Thus once again concerns about long run growth are mixed with concerns about stimulus. One may or may not think supply side tax cuts are a good idea but this is separate from whether one thinks stimulus is a good idea. Just as we should not confuse government stimulus with industrial policy, we should not confuse tax cut based stimulus with supply side growth based cuts.
Like the two above monetary policy should induce stimulus. Indeed, I tend to think that the other two only work because they implicitly act through monetary policy but that is a debate for another time. The important thing is that monetary policy works to lean against the specific market failure inflexible prices.
Fortunately from my perspective pure monetary policy involves swapping one government liability for another. The Fed buys Treasury bonds and issues Federal Reserve Notes, also known as money.
There is in this action no necessary presumption about how the private sector should allocate resources. The Fed is simply discouraging private actors from attempting to give their money to the government by lowering the supply of bonds and discouraging them from holding excess cash by increasing the rate of inflation.
If that means that private agents invest in new technologies, then so be it. If it means that they buy a bunch of X-box games, then so be it. So long as they refrain from holding government assets as a store of value then it is entirely up to them what they choose to hold or whether they choose to spend.
In addition, once wages and prices adjust the long term affect of monetary policy should disappear. We will have a different price level but the relative prices of all goods should be essentially the same.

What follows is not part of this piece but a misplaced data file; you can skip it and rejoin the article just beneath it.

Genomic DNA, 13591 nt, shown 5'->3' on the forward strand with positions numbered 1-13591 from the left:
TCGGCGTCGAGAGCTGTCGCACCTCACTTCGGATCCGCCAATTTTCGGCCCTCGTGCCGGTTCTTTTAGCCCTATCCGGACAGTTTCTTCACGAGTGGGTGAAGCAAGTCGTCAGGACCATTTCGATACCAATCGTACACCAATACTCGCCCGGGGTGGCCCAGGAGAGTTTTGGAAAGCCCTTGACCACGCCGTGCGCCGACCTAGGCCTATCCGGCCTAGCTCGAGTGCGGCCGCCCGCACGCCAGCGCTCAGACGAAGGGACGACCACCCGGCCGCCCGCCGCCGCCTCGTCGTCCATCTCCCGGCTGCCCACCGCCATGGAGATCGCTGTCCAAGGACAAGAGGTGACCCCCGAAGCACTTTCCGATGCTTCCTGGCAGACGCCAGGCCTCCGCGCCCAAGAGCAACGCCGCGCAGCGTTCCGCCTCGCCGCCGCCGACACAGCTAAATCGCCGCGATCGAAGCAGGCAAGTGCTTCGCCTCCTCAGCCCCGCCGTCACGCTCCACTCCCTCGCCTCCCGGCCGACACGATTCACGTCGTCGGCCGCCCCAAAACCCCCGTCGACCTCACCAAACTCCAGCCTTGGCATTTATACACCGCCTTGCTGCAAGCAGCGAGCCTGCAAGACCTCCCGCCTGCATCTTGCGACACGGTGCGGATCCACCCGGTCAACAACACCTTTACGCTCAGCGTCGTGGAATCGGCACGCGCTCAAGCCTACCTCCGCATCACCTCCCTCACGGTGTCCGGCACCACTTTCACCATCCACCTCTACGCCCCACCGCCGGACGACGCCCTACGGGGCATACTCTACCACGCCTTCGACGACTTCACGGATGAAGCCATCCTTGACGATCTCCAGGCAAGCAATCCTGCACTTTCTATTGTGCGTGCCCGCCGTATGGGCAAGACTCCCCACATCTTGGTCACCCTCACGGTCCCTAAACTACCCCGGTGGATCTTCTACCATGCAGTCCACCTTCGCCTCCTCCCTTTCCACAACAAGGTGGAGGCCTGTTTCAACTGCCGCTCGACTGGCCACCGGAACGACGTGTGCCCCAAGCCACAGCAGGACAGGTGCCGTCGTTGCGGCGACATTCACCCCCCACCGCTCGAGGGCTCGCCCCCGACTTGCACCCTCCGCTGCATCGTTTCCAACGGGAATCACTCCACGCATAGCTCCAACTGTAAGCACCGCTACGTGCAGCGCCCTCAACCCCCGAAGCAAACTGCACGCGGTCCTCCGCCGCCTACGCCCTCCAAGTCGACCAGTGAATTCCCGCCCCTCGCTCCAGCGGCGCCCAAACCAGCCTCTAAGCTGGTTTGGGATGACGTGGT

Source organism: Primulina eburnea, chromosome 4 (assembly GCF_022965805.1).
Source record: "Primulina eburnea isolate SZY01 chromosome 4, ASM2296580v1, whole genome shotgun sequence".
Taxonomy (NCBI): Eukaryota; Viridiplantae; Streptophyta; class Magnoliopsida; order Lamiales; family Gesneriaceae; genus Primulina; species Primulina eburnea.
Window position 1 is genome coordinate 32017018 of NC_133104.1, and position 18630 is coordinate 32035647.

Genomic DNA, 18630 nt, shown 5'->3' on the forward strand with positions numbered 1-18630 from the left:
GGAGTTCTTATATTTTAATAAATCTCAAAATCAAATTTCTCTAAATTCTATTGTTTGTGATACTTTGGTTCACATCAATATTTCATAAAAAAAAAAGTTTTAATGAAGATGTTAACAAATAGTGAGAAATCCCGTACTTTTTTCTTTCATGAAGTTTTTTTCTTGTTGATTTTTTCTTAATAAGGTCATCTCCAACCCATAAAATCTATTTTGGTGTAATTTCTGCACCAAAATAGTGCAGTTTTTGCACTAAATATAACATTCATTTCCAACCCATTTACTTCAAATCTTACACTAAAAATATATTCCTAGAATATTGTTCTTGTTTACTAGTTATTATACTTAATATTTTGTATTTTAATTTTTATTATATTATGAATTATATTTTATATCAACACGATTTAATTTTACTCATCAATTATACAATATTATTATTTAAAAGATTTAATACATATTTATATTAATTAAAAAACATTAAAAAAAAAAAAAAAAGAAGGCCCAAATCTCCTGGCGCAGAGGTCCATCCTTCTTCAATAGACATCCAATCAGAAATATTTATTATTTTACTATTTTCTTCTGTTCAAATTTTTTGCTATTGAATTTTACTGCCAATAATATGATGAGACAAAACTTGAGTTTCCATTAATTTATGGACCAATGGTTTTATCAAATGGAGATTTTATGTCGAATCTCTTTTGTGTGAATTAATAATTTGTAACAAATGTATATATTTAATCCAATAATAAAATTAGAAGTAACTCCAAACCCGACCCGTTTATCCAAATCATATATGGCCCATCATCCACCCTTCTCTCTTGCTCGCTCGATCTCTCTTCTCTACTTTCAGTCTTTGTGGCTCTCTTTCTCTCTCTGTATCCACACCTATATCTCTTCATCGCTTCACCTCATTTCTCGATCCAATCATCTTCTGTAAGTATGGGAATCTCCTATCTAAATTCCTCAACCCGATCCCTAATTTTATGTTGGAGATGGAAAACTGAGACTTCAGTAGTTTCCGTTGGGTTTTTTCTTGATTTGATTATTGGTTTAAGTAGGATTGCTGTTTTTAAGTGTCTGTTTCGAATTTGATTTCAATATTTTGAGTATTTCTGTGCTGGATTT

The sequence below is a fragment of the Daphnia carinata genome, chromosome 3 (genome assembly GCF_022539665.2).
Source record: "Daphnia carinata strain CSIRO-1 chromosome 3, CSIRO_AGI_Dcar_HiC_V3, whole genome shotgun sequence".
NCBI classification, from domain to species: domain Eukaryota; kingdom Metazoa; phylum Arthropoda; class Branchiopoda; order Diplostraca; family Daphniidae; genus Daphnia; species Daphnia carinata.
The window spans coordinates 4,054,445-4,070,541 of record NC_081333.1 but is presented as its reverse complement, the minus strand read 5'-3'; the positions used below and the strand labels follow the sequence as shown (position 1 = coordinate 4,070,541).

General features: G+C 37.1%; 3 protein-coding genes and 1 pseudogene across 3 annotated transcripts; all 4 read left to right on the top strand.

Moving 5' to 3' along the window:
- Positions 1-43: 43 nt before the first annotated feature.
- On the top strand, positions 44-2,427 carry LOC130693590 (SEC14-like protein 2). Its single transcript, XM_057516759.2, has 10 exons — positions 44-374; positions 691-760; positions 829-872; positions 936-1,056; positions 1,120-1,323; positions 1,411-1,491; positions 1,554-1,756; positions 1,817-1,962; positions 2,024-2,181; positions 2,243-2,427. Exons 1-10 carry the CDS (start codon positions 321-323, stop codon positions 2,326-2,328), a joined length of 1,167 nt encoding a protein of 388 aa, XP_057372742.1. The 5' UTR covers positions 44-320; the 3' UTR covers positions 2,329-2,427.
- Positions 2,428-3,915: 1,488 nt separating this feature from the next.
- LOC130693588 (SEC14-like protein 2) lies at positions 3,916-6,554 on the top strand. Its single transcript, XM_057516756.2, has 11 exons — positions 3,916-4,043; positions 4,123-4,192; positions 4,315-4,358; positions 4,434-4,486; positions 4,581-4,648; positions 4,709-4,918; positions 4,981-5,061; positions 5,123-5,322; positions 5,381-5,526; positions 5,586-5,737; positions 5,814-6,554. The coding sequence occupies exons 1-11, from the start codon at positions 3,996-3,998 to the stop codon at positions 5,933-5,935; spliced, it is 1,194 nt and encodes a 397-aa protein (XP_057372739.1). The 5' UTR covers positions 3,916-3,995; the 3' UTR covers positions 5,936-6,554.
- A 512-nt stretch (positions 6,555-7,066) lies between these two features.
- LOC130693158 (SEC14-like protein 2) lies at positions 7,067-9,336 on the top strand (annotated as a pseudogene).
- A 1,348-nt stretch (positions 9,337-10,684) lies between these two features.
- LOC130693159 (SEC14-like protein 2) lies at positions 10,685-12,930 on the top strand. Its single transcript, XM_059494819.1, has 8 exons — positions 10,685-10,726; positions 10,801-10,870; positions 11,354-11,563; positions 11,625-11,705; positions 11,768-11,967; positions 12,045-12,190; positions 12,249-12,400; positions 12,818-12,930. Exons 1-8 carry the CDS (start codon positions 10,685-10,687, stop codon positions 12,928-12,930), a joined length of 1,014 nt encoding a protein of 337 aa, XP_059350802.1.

It is true as some people point out that if people engage in investment that they would have otherwise forgone then this will raise the level of growth. This is true but unless that investment is in the form of a non-decreasing returns to scale technology it should not affect the long run.
More investment today lowers the return on investment tomorrow. This is why developing countries can grow so much faster than developed countries once they have the proper institutions. They have had less investment in the past and so each unit of investment is more productive.
In the long run though everyone is stuck in the vicinity of the technological frontier. We could shoot ahead but we would simply be slowed down later.
Thus monetary policy should have no large predictable effects on the economy. There are always butterfly effect type stories we could tell – a crucial company getting funding at just the right time, etc – but from our perspective this is white noise. We could just as easily crush the butterfly as set him free.